made in such cases to eliminate any possible transfer of fluid from one pressure source to the other. This is done by
means of shuttle valves. Army aircraft equipped with dual brake systems use shuttle valves to isolate the pilot and
copilot master cylinders from each other so as to allow optional operation of the brakes by either set of master cylinders.
Also, Army aircraft having compressed-air equipment for emergency operation of landing gears and wheel brakes use
shuttle valves to isolate the system hydraulic fluid from the compressed air or other authorized gas used in emergency
operation. Two types of shuttle valves are used in Army aircraft the floating-piston type, and the detent-type.
Floating-piston type. In the floating-piston type shown in figure 4-132, fluid entering the shuttle
valve from pressure source 1 moves the piston to block the flow from pressure source 2 so that fluid flows to the unit
being actuated from pressure source 1 only. Conversely, fluid entering from source 2 would reposition the piston to block
the flow from source 1; fluid would then flow to the unit being actuated from pressure source 2 only. The piston is
restrained against random movement by the slight drag of the O-ring against the cylinder walls.
Figure 4-132. Floating-Piston Shuttle Valve
Detent-type. The detent-type shuttle valve operates on the same general principles as the
floating-stop type, with the exception that a spring-loaded detent ball holds the piston in the position dictated by the
Actuating Cylinders (Actuators). Actuating cylinders transform energy in the form of fluid pressure into
mechanical force so that the energy can perform work. They impart powered linear motion to some movable object or
mechanism. A typical actuating cylinder is made of a cylinder housing, one or more pistons and piston rods, and the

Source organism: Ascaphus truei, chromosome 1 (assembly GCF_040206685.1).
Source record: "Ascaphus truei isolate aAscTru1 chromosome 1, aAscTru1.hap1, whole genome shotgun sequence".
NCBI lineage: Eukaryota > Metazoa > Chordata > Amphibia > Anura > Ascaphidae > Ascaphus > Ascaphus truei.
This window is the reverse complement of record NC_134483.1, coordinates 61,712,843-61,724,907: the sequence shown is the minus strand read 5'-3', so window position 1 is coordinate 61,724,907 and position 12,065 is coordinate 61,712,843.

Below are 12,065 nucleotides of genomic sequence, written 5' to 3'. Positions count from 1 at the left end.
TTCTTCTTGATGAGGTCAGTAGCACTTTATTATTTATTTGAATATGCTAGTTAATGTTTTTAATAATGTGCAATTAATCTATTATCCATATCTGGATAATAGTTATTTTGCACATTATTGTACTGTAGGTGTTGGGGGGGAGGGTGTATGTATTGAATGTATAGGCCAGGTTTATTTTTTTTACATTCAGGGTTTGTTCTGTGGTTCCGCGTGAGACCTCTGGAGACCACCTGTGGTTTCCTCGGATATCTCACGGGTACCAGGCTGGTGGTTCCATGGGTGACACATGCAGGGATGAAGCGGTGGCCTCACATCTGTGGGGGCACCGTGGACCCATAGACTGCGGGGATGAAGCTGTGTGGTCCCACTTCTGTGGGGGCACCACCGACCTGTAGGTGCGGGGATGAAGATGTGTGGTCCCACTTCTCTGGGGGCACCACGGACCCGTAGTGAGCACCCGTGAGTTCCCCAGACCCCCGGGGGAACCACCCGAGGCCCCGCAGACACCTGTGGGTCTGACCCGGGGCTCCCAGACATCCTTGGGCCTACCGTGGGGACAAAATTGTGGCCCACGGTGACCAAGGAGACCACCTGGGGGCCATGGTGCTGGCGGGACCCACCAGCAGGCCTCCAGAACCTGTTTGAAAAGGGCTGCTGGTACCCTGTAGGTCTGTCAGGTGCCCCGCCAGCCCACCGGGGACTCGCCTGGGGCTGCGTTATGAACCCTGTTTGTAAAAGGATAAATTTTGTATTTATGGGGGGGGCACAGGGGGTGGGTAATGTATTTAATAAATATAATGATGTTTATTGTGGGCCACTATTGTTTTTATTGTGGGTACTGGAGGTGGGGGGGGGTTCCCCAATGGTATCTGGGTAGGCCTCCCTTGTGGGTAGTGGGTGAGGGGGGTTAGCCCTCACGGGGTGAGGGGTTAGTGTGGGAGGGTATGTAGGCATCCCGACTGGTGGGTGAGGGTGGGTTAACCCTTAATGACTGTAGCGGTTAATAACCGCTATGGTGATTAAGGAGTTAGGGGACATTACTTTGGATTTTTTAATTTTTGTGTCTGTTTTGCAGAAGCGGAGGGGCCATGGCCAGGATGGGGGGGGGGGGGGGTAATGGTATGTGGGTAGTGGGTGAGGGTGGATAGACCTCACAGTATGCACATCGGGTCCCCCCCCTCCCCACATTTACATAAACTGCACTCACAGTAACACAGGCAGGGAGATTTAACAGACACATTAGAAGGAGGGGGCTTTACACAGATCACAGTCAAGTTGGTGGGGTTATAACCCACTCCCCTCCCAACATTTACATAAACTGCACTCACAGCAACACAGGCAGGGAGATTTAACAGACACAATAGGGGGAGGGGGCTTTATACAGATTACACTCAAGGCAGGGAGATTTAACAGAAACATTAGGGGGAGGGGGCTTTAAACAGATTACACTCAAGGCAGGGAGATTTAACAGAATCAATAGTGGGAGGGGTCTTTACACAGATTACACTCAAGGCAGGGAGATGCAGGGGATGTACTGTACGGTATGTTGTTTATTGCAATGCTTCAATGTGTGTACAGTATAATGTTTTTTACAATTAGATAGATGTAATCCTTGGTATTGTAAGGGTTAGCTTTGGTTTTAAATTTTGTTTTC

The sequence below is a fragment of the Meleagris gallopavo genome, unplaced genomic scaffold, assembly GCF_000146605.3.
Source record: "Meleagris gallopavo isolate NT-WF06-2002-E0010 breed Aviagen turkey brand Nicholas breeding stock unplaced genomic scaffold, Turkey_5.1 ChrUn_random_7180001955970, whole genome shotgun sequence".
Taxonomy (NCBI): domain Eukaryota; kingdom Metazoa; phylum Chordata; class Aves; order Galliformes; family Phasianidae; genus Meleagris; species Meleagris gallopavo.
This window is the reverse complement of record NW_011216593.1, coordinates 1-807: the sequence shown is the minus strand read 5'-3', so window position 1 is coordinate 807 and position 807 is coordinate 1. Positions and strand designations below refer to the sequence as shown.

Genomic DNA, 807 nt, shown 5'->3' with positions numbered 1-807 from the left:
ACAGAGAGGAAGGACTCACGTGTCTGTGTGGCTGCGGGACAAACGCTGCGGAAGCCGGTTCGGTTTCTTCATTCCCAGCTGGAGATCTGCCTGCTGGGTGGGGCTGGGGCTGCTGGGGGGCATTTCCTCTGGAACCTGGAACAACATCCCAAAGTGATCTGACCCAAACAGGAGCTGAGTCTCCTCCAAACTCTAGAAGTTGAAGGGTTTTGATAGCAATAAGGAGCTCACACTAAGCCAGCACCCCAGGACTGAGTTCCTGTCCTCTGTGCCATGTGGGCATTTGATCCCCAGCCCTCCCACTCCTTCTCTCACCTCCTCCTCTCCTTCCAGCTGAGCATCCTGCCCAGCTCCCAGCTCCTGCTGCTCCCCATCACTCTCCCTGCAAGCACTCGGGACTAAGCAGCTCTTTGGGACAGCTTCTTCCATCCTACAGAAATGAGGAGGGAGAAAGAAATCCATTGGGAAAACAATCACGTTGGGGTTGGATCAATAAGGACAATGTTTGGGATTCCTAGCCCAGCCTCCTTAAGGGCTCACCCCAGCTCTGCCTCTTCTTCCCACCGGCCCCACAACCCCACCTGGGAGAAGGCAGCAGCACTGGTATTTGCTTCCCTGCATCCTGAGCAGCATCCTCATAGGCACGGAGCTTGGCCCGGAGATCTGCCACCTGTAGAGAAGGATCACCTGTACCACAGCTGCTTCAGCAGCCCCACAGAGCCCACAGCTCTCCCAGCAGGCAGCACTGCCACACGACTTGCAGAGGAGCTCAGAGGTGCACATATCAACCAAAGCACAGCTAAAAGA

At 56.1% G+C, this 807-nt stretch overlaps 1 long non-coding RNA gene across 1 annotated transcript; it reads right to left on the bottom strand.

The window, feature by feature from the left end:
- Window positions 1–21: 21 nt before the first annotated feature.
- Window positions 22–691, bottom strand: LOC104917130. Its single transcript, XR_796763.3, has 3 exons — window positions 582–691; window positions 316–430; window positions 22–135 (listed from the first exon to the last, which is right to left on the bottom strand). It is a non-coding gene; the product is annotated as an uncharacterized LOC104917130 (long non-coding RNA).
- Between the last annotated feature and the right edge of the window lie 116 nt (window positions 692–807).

necessary seals to prevent leakage between the piston rods and the end of the cylinder. The cylinder housing contains a
polished bore in which the piston operates and one or more ports through which fluid enters and leaves the bore.
Actuating cylinders come in two mayor types single-action and double-action.
Single-action. The single-action (single port) actuating cylinder causes movement in one
direction only. Operation of this type of cylinder controlled by a three-way control valve. In this single-action cylinder
shown in figure 4-133, fluid under pressure enters the port at the left and pushes against the face of the piston, forcing
the piston to the right As the piston moves, alms forced out of the spring chamber through the vent and the spring is
compressed. When pressure on the fluid is released to a point less than the force in the compressed spring, the spring
pushes the piston toward the left. As the piston moves to the left, fluid is forced out of the fluid port and air enters the
spring chamber through the vent.
Double-action. The double-action (two-port) actuating cylinder causes movement in two
directions Operation of this type of cylinder is usually controlled by a four-way selector valve. Placing the selector valve
in the on position (see figure 4-134), admits fluid pressure to the left-hand chamber of the actuating cylinder, thus forcing
the piston to the right. As the piston moves to the right, it pushes return fluid out of the right-hand chamber and through
the selector valve to the reservoir When the selector valve is placed in its other on position (see figure 4-135), fluid
pressure enters the right-hand chamber and forces the piston to the left As the piston moves to the left, it pushes return
fluid out of the left-hand chamber and through the selector valve to the reservoir. Besides having the ability to move a
load into position, a double-action cylinder can hold a load in position in opposition to any force which may tend to
displace it. This capability exists because, when the selector valve used to control operation